Environmental Justice at the Moral Terrains of Environmental Heritage: Two Cases for Policy, Management, and Indigenous Recognition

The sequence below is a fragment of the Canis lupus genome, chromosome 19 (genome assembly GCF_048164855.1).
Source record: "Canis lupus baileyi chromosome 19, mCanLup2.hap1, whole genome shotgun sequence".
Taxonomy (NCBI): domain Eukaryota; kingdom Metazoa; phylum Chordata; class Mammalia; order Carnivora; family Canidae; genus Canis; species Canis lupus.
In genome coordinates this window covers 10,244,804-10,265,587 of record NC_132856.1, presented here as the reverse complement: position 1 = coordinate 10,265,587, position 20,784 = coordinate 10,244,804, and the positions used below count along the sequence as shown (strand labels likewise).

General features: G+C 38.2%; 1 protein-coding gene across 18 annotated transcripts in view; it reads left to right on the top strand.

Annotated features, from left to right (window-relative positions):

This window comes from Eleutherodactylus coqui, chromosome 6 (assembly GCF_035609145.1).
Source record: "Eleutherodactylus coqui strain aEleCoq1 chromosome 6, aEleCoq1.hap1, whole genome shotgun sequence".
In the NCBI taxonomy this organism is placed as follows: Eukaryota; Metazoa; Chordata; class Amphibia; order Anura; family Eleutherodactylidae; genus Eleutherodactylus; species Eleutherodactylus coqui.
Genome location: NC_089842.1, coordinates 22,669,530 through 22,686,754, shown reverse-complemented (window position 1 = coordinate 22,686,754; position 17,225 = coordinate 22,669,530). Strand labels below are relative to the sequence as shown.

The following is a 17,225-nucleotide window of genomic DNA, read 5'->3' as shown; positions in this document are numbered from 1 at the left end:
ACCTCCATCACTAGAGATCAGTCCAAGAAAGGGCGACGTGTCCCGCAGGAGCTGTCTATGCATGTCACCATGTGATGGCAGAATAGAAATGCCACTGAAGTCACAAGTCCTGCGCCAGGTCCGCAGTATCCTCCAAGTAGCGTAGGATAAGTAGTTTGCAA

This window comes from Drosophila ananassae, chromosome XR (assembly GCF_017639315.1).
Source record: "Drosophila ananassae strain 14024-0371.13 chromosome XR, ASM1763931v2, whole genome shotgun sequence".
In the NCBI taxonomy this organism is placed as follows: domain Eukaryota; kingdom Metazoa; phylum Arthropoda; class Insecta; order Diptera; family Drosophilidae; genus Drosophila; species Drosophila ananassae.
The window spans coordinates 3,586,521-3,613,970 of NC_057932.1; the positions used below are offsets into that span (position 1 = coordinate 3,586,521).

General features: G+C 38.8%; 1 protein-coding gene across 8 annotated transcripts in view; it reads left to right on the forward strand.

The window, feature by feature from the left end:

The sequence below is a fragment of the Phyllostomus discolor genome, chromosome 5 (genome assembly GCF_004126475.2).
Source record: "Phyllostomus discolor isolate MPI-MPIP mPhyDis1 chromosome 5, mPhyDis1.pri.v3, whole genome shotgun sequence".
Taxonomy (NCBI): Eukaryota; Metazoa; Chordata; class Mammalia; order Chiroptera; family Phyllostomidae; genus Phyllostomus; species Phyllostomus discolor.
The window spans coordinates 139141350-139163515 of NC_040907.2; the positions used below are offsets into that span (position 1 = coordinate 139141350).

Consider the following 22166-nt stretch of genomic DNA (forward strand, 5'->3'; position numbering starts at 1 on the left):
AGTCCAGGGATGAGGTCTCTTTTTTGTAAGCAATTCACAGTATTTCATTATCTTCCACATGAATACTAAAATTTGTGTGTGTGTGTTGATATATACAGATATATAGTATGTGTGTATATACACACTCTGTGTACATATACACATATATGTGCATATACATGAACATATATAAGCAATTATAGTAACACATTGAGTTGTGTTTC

Considering two distinct cases of Indigenous recognition, both involving World Heritage sites and National Parks, and both involving environmental justice in unique contexts of environmental identity and Indigenous struggles, this presentation addresses the entanglement of settler identities of Australia and the United States. Regarding the Anangu community of Australia, we find a joint-management structure of the Uluru-Kata Tjuta National Park aimed towards reconciliation between settler and Aboriginal Australians, but with a conflict over the “climb” both attractive to a nationalist pilgrimage of settler Australians and tourists; however, restricted by the Anangu, who are the actual owners of the land. The Pueblo People of North America confront similar struggles pertaining to archaeological and tourist practices in the Mesa Verde Region of the Ancient Pueblo People. To what extent may the environmental heritage of Indigenous peoples be compromised regarding robust participation, political recognition, cultural reconciliation, and genuine (anti-colonial) collaborative research? Considering both cases, this presentation considers the relationships between settler-colonial cultures and Indigenous people as these pertain to environmental heritage: inclusive of respect for cultural identity, dependency upon tourism industry, the politics of the knowledge industry, and the management discrepancies between worldviews.